Brewster angle

The Brewster angle, also known as the polarization angle, is an angle of incidence at which light with a specific polarization is perfectly transmitted through a transparent medium, such as glass or water, without any reflection. The angle is named after Sir David Brewster, a Scottish physicist who first described the phenomenon in the 19th century.

When a beam of light is incident on a boundary between two media, such as air and glass, a portion of the light is reflected back into the first medium, while the rest is transmitted into the second medium. The amount of reflection and transmission depends on the angle of incidence and the polarization of the light.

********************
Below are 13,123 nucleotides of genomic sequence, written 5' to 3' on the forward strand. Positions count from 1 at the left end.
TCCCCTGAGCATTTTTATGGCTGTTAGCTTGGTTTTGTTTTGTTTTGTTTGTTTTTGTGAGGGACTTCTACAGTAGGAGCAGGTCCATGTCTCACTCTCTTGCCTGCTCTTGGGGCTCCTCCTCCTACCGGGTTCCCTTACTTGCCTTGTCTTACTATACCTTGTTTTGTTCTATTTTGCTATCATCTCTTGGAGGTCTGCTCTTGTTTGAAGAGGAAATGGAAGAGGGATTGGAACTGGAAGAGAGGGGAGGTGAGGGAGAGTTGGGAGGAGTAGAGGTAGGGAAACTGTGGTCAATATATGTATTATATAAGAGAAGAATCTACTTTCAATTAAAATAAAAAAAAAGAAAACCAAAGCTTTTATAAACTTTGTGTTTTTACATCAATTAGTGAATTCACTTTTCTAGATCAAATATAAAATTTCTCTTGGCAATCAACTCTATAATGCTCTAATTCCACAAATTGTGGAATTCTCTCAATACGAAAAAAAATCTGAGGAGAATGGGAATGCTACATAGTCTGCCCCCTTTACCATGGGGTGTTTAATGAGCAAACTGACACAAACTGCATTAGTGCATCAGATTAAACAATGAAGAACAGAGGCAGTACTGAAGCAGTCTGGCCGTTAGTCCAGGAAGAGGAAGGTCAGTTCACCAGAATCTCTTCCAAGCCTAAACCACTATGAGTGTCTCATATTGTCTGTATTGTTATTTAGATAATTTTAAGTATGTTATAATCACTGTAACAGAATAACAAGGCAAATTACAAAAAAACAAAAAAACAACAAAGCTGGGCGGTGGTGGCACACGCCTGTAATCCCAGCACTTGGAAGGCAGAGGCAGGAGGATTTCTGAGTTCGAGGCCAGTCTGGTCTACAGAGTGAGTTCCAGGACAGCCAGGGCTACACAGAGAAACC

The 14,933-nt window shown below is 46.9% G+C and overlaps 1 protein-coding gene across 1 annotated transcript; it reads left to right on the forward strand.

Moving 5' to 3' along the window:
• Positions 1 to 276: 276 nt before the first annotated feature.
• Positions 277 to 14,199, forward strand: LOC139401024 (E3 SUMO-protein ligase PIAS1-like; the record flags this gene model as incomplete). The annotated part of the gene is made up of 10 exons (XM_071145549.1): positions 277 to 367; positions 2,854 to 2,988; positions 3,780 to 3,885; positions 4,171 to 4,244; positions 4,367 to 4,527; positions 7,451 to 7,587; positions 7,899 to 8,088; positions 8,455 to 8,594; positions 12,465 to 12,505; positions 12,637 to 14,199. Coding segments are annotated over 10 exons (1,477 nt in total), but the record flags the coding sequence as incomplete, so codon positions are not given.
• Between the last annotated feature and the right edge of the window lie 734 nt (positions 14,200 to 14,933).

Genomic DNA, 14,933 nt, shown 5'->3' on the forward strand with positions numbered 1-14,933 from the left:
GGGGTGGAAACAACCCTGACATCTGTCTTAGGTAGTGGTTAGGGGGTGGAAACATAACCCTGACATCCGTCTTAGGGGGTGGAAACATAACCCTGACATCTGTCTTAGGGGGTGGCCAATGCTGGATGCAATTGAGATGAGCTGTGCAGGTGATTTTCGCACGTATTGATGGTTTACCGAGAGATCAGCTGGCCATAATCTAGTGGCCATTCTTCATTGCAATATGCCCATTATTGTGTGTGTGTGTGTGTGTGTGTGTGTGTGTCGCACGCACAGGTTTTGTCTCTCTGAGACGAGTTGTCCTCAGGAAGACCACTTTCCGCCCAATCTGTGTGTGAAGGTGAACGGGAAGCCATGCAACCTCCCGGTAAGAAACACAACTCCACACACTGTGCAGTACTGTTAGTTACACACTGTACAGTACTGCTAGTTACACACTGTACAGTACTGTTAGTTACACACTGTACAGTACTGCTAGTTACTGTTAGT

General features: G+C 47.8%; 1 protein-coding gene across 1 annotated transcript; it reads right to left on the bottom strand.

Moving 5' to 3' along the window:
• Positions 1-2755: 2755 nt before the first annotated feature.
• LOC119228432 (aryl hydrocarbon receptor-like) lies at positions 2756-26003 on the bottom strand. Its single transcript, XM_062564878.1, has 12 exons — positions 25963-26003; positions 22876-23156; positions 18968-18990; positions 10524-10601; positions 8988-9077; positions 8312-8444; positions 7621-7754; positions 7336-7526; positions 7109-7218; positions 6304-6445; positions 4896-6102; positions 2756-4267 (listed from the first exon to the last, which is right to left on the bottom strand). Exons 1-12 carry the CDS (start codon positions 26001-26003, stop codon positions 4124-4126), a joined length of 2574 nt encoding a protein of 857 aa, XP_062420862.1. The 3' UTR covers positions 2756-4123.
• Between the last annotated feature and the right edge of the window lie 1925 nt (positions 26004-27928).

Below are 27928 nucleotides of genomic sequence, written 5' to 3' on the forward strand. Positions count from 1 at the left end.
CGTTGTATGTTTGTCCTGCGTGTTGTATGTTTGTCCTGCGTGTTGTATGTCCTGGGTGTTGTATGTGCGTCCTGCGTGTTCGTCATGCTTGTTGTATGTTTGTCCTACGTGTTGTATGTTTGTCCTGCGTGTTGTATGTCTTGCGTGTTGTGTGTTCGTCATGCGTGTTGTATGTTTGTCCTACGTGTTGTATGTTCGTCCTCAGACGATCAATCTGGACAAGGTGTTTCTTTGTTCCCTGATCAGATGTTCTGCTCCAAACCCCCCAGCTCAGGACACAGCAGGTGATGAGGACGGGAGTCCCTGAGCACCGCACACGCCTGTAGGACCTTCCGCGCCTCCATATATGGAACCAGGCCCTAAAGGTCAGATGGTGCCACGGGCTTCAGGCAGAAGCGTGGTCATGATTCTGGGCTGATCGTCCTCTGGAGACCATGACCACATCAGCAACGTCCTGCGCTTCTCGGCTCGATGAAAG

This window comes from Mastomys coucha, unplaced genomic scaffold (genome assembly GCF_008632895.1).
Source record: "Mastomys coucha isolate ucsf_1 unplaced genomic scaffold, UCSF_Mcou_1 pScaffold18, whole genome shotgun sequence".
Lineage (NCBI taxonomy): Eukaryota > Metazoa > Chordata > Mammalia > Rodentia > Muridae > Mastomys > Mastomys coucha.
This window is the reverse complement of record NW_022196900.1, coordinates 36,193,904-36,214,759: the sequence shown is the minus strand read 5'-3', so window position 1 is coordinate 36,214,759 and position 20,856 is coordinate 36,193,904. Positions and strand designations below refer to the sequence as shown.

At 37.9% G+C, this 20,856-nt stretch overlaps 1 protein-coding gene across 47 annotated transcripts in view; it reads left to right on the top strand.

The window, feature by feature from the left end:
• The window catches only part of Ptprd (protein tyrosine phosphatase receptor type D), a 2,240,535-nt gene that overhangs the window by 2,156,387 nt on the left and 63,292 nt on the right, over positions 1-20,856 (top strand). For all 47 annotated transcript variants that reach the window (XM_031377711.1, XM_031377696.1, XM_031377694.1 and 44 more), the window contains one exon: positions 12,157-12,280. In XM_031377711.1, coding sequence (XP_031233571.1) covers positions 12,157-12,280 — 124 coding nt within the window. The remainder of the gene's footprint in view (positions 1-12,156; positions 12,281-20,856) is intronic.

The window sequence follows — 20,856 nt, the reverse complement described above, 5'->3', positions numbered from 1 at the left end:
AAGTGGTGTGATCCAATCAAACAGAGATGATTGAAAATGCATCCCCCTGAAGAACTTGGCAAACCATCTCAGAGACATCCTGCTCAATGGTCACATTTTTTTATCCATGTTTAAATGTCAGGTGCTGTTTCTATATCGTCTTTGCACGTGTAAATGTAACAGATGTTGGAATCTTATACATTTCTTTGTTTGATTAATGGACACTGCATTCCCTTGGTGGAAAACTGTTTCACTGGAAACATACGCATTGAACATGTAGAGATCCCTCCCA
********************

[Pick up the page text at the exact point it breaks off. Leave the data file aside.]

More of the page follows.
At the Brewster angle, the reflected light is completely polarized perpendicular to the plane of incidence, while the transmitted light is completely polarized parallel to the plane of incidence. This means that if the incident light is initially unpolarized, the transmitted light will be polarized in a direction perpendicular to the reflected light.

The Brewster angle is given by the equation:

θ_B = arctan(n_2/n_1)

where θ_B is the Brewster angle, n_1 is the refractive index of the first medium, and n_2 is the refractive index of the second medium.

The Brewster angle has many practical applications, such as in the design of anti-glare coatings for lenses and computer screens, and in the measurement of refractive indices of materials. Read more Learning Management System.